Object Story and Significance:

This antique sad iron and beautifully decorated trivet (or iron stand) both embody an important part of Chinese immigrant history as old implements used at a Chinese hand laundry. Sad irons (“sad” is old English for “solid”) were a type of iron made out of a triangular-shaped chunk of cast iron and so named because of their hefty weight (5 to 9 pounds). Popular in the 19th century before the convenience of an electric iron, sad irons were heated over a stovetop fire and once hot, had to be gripped with a heat protective pad or thick rag. An experienced laundryman had to know how to determine whether the iron was hot enough but not so hot that it would scorch the fabric. Operating this type of iron for long periods was hot, arduous work and when not in use, it had to be regularly cleaned, sand-papered, and greased to prevent rust and ensure it could glide smoothly and immaculately over cleaned clothing.

To protect the ironing surface, the hot iron could be temporarily rested on the accompanying trivet. The trivet was designed such that the iron could be easily slid from the bottom and back unto the ironing surface without a laundryman having to constantly lift the heavy iron. On the top of the trivet is printed an image of what looks to be an industrial Collar and Cuff Ironer (operated by hand and steam) along with the Chinese characters “矮仔鬼,” possibly a Cantonese nickname for this stout machine (printed perhaps as an advertisement). The trivet was manufactured and distributed by John Randles Inc. (founded 1864), which had a long history of furnishing laundry and restaurant supplies to Chinese businesses in New York. To introduce and sell products within the Chinese community, the company employed Chinese salesmen such as James Louie Fletcher, who used his savings, knowledge, and connections cultivated to eventually open his own long-running Chinese laundry supply store in New York Chinatown (World Trading Company in 1932 on Moscoe Street, which became United Trading Company at 190 Canal Street in 1933 and United Trading and Fletcher Inc. at 60 Mott Street in 1950).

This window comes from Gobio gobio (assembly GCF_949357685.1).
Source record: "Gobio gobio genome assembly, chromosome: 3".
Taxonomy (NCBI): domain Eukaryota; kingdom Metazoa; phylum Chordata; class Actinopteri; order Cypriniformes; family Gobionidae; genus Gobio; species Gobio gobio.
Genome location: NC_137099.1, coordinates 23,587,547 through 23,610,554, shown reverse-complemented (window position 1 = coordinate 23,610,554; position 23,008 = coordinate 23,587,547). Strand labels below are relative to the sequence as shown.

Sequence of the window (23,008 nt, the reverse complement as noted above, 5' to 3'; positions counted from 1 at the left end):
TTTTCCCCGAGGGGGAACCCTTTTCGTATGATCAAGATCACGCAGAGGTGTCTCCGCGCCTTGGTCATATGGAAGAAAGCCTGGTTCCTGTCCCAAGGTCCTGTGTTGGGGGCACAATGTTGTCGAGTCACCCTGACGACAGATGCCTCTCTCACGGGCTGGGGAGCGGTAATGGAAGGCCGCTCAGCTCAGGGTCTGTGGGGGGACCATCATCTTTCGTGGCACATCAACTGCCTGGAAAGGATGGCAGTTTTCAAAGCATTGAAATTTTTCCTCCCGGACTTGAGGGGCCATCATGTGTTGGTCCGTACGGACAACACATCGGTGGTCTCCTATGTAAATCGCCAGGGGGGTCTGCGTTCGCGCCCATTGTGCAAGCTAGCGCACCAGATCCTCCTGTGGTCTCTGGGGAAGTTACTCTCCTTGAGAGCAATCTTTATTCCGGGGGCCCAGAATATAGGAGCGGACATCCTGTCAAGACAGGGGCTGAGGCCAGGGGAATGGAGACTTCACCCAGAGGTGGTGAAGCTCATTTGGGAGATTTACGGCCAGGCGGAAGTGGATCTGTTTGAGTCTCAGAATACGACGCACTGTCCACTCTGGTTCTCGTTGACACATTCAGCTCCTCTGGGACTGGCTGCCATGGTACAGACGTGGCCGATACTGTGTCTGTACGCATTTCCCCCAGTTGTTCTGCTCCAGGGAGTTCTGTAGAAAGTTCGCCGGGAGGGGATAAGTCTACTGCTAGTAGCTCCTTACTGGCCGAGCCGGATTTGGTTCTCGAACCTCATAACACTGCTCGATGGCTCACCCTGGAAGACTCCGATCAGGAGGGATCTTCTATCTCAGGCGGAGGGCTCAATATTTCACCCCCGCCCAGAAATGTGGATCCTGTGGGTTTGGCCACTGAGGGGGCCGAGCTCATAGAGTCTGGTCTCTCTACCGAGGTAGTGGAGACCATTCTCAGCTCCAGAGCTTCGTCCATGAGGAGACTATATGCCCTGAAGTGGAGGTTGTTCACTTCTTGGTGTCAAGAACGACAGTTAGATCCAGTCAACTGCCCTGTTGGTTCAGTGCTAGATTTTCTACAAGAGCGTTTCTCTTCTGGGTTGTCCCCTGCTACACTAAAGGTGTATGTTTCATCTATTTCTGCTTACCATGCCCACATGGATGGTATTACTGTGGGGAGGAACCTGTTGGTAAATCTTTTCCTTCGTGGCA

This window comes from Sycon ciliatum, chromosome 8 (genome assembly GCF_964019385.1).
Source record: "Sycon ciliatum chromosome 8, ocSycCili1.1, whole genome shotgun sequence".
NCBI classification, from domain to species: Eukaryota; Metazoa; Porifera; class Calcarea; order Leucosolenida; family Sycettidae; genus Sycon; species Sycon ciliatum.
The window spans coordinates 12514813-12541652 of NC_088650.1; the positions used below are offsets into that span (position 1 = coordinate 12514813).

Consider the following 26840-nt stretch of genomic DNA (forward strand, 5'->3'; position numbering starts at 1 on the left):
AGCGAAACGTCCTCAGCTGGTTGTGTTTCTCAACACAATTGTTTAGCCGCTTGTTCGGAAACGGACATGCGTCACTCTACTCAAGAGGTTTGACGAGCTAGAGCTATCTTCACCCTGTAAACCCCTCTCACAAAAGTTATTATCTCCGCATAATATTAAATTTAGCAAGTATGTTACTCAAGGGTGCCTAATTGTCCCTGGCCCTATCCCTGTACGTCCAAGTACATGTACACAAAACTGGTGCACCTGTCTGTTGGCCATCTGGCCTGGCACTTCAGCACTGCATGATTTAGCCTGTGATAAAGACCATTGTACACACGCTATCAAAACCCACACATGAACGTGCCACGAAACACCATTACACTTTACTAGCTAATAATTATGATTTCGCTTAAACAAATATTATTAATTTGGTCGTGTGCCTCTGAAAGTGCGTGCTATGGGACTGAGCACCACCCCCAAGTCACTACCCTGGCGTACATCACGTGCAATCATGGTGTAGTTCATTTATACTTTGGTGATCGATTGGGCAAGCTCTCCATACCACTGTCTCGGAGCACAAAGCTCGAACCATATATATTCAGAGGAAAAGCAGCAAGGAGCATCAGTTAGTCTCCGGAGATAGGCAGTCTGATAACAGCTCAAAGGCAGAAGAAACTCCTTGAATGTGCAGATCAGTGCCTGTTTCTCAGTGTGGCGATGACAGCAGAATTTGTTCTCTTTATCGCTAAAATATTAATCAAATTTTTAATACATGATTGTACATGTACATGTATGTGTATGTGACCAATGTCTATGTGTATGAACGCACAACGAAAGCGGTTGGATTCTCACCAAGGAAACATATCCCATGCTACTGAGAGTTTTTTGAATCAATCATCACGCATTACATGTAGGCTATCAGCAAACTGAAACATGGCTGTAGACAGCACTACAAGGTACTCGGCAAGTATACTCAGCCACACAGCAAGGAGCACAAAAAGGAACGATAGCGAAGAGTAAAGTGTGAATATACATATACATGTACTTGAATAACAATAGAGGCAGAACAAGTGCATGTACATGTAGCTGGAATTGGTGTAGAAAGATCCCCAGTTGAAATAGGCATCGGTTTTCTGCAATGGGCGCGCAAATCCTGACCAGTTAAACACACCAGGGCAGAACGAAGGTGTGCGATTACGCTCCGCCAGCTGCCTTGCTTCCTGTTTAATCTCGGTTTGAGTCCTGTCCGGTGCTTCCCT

We would love to restore and display these pieces, particularly this now quite rare trivet, in MOCA’s permanent exhibition. Conservation treatment would remove the extreme corrosion and help bring out the beautiful details.

Details of Damage:

The photographs below capture the rust and corrosion covering the entire surface of the hand iron and trivet. Click on an image to enlarge its details.

Side profile of the hand iron
Front profile of the hand iron
Close-up of the front profile
Top profile of the hand iron
Top profile of the trivet
Bottom profile of the trivet
This image of a pristinely restored trivet was taken from the blog. We would love to restore our own trivet to a similar good condition.

Post-Fire Condition:

The iron has stress cracks on all three sides that run through the thickness of the iron from the base to the top. These cracks have small gaps and losses around their break edges. The entirety of its surface exhibits rusty metallic to bright orange iron oxide corrosion. There is a loss on the upper front edge of the iron’s handle.

The trivet exhibits areas of black, red/brown (rust) and yellow corrosion within the cast decoration on the upper surface. The underside has a more stable, compact surface with the exception of loss areas on the back left foot.

With the support of your donation, we would:

  • Vacuum clean using a stiff bristle brush to remove soil accretions and areas of flaking and bright orange active corrosion
  • Mechanically clean and solvent clean to remove corrosion products and accretions
  • Apply a Tannic acid treatment to all surfaces to stabilize the corrosion and improve the visual appearance of the object
  • Coat with Paraloid B48N resin with fumed silica to prevent the surface from appearing too shiny
  • Wax all surfaces with Renaissance microcrystalline wax and dry pigments if necessary to improve surface cohesion

Total Conservation Cost: $3,000

Please help us fund their conservation! Any amount–large or small–helps!

If you would like to make a contribution towards the conservation of these Chinese hand laundry implements, please click to navigate to MOCA’s Donate Page and be sure to specify the object you would like to sponsor. Please also kindly send a brief email to to notify us of your donation.